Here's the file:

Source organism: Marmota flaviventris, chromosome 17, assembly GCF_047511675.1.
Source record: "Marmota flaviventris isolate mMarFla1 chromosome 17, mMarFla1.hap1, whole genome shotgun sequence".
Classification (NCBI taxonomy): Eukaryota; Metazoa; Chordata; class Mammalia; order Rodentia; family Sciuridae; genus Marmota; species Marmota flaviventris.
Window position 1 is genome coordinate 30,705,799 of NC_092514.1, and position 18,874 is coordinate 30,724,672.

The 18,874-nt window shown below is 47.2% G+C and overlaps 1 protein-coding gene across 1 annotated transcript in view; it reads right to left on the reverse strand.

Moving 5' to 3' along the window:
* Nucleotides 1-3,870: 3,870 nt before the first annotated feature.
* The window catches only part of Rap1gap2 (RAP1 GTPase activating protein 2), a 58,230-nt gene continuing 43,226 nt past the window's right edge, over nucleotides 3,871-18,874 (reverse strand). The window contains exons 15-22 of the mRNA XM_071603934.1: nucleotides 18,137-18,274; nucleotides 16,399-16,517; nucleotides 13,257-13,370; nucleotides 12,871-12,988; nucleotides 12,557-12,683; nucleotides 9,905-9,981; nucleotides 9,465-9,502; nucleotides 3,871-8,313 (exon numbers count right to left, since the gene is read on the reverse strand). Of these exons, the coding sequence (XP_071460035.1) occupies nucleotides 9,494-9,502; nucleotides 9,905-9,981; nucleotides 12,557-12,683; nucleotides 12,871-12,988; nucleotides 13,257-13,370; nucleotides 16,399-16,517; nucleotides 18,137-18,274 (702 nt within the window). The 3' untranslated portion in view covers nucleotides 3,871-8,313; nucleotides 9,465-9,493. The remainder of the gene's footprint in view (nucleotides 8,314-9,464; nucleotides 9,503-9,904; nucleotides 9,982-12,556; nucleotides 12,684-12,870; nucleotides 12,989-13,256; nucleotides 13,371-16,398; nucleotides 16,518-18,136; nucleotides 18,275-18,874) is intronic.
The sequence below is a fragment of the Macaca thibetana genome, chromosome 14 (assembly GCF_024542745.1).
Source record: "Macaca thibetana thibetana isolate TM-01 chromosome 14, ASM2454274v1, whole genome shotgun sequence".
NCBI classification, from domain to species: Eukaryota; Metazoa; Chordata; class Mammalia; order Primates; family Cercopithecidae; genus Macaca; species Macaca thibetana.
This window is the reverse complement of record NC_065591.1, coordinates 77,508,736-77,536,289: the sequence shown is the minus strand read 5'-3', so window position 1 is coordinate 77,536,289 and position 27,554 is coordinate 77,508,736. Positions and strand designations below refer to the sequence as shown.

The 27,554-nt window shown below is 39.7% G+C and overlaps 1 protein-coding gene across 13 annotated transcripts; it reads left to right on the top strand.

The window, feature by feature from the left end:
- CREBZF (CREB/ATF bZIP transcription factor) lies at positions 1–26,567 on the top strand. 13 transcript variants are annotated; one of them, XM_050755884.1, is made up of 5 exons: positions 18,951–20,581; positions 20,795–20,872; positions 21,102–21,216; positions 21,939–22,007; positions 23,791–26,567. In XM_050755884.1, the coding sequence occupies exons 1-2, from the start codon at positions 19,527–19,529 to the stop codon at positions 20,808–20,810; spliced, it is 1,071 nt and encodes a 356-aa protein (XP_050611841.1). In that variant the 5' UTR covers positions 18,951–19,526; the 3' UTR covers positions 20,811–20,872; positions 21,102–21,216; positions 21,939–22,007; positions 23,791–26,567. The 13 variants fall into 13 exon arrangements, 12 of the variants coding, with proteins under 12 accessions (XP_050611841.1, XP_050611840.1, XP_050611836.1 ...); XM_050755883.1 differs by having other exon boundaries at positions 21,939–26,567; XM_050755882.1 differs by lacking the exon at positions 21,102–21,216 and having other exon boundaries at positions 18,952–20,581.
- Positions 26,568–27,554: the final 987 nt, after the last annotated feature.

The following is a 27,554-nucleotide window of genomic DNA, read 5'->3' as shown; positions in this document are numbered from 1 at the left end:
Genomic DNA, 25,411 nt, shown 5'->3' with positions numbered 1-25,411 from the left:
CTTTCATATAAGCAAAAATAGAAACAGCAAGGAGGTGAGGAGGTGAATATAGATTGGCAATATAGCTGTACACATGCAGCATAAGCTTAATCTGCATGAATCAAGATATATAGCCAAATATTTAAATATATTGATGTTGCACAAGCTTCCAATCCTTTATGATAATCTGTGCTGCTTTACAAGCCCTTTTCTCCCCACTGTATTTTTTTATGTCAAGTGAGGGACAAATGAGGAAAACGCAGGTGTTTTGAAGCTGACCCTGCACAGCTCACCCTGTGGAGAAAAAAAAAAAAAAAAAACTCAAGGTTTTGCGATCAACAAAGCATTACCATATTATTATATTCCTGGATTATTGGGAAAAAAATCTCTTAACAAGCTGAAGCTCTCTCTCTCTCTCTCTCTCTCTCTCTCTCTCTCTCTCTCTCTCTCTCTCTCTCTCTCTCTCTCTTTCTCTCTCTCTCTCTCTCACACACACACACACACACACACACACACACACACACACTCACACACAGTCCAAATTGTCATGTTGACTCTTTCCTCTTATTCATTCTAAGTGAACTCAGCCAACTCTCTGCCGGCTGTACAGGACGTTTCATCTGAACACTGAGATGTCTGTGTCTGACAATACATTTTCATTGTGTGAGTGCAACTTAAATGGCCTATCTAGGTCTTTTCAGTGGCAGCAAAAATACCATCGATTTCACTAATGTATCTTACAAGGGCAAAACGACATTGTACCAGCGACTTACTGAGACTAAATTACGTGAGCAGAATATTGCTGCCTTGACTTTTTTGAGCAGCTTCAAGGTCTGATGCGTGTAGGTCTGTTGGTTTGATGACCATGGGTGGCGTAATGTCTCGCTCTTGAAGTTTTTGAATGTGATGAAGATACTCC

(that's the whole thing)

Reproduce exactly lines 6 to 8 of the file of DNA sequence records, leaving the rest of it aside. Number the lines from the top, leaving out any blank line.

Moving 5' to 3' along the window:
* Nucleotides 1-3,870: 3,870 nt before the first annotated feature.
* The window catches only part of Rap1gap2 (RAP1 GTPase activating protein 2), a 58,230-nt gene continuing 43,226 nt past the window's right edge, over nucleotides 3,871-18,874 (reverse strand). The window contains exons 15-22 of the mRNA XM_071603934.1: nucleotides 18,137-18,274; nucleotides 16,399-16,517; nucleotides 13,257-13,370; nucleotides 12,871-12,988; nucleotides 12,557-12,683; nucleotides 9,905-9,981; nucleotides 9,465-9,502; nucleotides 3,871-8,313 (exon numbers count right to left, since the gene is read on the reverse strand). Of these exons, the coding sequence (XP_071460035.1) occupies nucleotides 9,494-9,502; nucleotides 9,905-9,981; nucleotides 12,557-12,683; nucleotides 12,871-12,988; nucleotides 13,257-13,370; nucleotides 16,399-16,517; nucleotides 18,137-18,274 (702 nt within the window). The 3' untranslated portion in view covers nucleotides 3,871-8,313; nucleotides 9,465-9,493. The remainder of the gene's footprint in view (nucleotides 8,314-9,464; nucleotides 9,503-9,904; nucleotides 9,982-12,556; nucleotides 12,684-12,870; nucleotides 12,989-13,256; nucleotides 13,371-16,398; nucleotides 16,518-18,136; nucleotides 18,275-18,874) is intronic.